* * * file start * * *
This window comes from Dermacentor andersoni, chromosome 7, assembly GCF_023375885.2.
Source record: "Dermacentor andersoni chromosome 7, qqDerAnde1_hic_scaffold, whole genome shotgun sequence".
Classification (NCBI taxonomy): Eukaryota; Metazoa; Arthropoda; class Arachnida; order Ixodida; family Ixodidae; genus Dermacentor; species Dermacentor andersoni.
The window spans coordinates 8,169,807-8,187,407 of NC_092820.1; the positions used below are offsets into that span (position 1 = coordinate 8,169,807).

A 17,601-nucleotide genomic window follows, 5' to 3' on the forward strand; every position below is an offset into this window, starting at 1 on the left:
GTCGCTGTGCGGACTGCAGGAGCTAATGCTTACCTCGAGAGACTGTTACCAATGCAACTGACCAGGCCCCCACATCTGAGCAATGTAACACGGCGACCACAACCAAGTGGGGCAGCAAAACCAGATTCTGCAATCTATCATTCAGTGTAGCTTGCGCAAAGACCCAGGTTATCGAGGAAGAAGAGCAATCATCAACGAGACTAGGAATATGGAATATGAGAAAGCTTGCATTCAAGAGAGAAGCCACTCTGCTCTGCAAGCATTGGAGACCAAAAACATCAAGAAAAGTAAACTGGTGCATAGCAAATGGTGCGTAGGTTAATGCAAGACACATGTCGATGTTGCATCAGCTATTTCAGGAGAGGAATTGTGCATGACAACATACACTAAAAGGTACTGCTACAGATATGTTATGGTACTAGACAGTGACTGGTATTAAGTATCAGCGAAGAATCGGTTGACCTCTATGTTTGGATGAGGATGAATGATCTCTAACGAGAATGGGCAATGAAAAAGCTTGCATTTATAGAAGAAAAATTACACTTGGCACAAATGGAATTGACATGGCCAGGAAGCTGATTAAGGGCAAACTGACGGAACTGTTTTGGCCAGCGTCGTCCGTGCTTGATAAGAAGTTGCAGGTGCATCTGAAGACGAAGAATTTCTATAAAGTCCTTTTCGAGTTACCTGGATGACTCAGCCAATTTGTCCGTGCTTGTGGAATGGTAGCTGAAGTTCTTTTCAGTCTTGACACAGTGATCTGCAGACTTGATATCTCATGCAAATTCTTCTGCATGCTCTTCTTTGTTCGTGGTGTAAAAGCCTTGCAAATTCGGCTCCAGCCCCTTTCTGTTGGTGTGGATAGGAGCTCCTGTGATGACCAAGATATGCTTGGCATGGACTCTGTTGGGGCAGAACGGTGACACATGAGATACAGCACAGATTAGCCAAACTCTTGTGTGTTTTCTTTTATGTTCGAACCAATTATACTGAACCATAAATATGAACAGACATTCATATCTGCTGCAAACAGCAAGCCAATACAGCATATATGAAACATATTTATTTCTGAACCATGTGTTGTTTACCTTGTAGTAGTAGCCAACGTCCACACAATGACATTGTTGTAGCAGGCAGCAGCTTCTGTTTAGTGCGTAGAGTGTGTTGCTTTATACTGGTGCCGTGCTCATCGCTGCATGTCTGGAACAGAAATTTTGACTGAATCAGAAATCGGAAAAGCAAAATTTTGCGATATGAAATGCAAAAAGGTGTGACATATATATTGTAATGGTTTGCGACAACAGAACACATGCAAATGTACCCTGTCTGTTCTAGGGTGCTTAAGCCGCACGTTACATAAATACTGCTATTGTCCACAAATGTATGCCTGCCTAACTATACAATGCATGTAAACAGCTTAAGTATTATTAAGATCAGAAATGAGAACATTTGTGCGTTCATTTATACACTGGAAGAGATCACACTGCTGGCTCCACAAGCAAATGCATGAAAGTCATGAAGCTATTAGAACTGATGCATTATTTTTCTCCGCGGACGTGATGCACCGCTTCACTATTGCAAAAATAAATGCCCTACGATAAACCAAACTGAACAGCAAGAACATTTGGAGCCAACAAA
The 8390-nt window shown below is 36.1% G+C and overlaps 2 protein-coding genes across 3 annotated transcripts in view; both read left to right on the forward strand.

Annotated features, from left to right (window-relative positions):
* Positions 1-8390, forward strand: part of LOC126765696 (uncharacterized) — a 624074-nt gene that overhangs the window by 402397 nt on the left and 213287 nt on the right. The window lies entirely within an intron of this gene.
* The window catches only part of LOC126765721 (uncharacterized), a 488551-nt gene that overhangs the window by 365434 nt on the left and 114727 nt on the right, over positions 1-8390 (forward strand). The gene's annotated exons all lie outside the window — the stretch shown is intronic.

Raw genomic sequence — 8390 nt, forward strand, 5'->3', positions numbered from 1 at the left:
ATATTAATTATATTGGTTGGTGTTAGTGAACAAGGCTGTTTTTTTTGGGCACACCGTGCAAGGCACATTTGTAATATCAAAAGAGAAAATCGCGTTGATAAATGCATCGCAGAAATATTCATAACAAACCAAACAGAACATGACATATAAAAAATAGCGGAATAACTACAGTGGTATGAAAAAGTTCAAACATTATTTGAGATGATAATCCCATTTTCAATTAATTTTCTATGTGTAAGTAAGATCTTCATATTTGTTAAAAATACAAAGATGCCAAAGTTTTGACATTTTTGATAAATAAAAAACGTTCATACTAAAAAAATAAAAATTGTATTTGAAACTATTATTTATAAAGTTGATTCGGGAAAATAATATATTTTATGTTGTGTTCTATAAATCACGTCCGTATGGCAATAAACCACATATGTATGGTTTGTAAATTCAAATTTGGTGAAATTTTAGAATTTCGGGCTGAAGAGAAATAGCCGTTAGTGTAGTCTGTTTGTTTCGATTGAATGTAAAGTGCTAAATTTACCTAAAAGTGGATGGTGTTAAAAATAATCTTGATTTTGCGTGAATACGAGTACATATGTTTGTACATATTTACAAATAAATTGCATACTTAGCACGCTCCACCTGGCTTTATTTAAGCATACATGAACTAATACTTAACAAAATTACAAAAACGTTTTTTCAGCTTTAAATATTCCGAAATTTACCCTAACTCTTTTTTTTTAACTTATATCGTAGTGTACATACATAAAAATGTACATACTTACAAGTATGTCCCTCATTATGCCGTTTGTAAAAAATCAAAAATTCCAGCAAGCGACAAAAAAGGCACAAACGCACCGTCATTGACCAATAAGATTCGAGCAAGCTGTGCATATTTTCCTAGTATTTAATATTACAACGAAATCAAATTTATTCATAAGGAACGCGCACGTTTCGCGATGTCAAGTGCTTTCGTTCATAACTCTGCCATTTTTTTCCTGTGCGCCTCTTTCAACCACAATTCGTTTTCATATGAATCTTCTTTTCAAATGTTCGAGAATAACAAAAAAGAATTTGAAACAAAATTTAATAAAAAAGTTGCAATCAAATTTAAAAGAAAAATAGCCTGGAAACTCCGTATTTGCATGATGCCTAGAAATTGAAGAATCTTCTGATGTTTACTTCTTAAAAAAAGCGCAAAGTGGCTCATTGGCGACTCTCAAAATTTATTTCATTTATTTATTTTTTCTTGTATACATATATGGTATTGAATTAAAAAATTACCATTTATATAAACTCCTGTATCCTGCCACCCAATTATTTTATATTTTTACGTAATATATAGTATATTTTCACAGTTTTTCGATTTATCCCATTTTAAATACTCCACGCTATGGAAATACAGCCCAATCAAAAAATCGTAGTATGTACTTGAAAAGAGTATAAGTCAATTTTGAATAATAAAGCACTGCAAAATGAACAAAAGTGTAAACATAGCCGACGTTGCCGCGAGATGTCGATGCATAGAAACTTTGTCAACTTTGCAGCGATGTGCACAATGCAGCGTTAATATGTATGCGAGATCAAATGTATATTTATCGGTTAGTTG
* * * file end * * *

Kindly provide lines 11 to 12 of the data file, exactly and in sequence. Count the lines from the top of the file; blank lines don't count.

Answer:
Raw genomic sequence — 8390 nt, forward strand, 5'->3', positions numbered from 1 at the left:
ATATTAATTATATTGGTTGGTGTTAGTGAACAAGGCTGTTTTTTTTGGGCACACCGTGCAAGGCACATTTGTAATATCAAAAGAGAAAATCGCGTTGATAAATGCATCGCAGAAATATTCATAACAAACCAAACAGAACATGACATATAAAAAATAGCGGAATAACTACAGTGGTATGAAAAAGTTCAAACATTATTTGAGATGATAATCCCATTTTCAATTAATTTTCTATGTGTAAGTAAGATCTTCATATTTGTTAAAAATACAAAGATGCCAAAGTTTTGACATTTTTGATAAATAAAAAACGTTCATACTAAAAAAATAAAAATTGTATTTGAAACTATTATTTATAAAGTTGATTCGGGAAAATAATATATTTTATGTTGTGTTCTATAAATCACGTCCGTATGGCAATAAACCACATATGTATGGTTTGTAAATTCAAATTTGGTGAAATTTTAGAATTTCGGGCTGAAGAGAAATAGCCGTTAGTGTAGTCTGTTTGTTTCGATTGAATGTAAAGTGCTAAATTTACCTAAAAGTGGATGGTGTTAAAAATAATCTTGATTTTGCGTGAATACGAGTACATATGTTTGTACATATTTACAAATAAATTGCATACTTAGCACGCTCCACCTGGCTTTATTTAAGCATACATGAACTAATACTTAACAAAATTACAAAAACGTTTTTTCAGCTTTAAATATTCCGAAATTTACCCTAACTCTTTTTTTTTAACTTATATCGTAGTGTACATACATAAAAATGTACATACTTACAAGTATGTCCCTCATTATGCCGTTTGTAAAAAATCAAAAATTCCAGCAAGCGACAAAAAAGGCACAAACGCACCGTCATTGACCAATAAGATTCGAGCAAGCTGTGCATATTTTCCTAGTATTTAATATTACAACGAAATCAAATTTATTCATAAGGAACGCGCACGTTTCGCGATGTCAAGTGCTTTCGTTCATAACTCTGCCATTTTTTTCCTGTGCGCCTCTTTCAACCACAATTCGTTTTCATATGAATCTTCTTTTCAAATGTTCGAGAATAACAAAAAAGAATTTGAAACAAAATTTAATAAAAAAGTTGCAATCAAATTTAAAAGAAAAATAGCCTGGAAACTCCGTATTTGCATGATGCCTAGAAATTGAAGAATCTTCTGATGTTTACTTCTTAAAAAAAGCGCAAAGTGGCTCATTGGCGACTCTCAAAATTTATTTCATTTATTTATTTTTTCTTGTATACATATATGGTATTGAATTAAAAAATTACCATTTATATAAACTCCTGTATCCTGCCACCCAATTATTTTATATTTTTACGTAATATATAGTATATTTTCACAGTTTTTCGATTTATCCCATTTTAAATACTCCACGCTATGGAAATACAGCCCAATCAAAAAATCGTAGTATGTACTTGAAAAGAGTATAAGTCAATTTTGAATAATAAAGCACTGCAAAATGAACAAAAGTGTAAACATAGCCGACGTTGCCGCGAGATGTCGATGCATAGAAACTTTGTCAACTTTGCAGCGATGTGCACAATGCAGCGTTAATATGTATGCGAGATCAAATGTATATTTATCGGTTAGTTG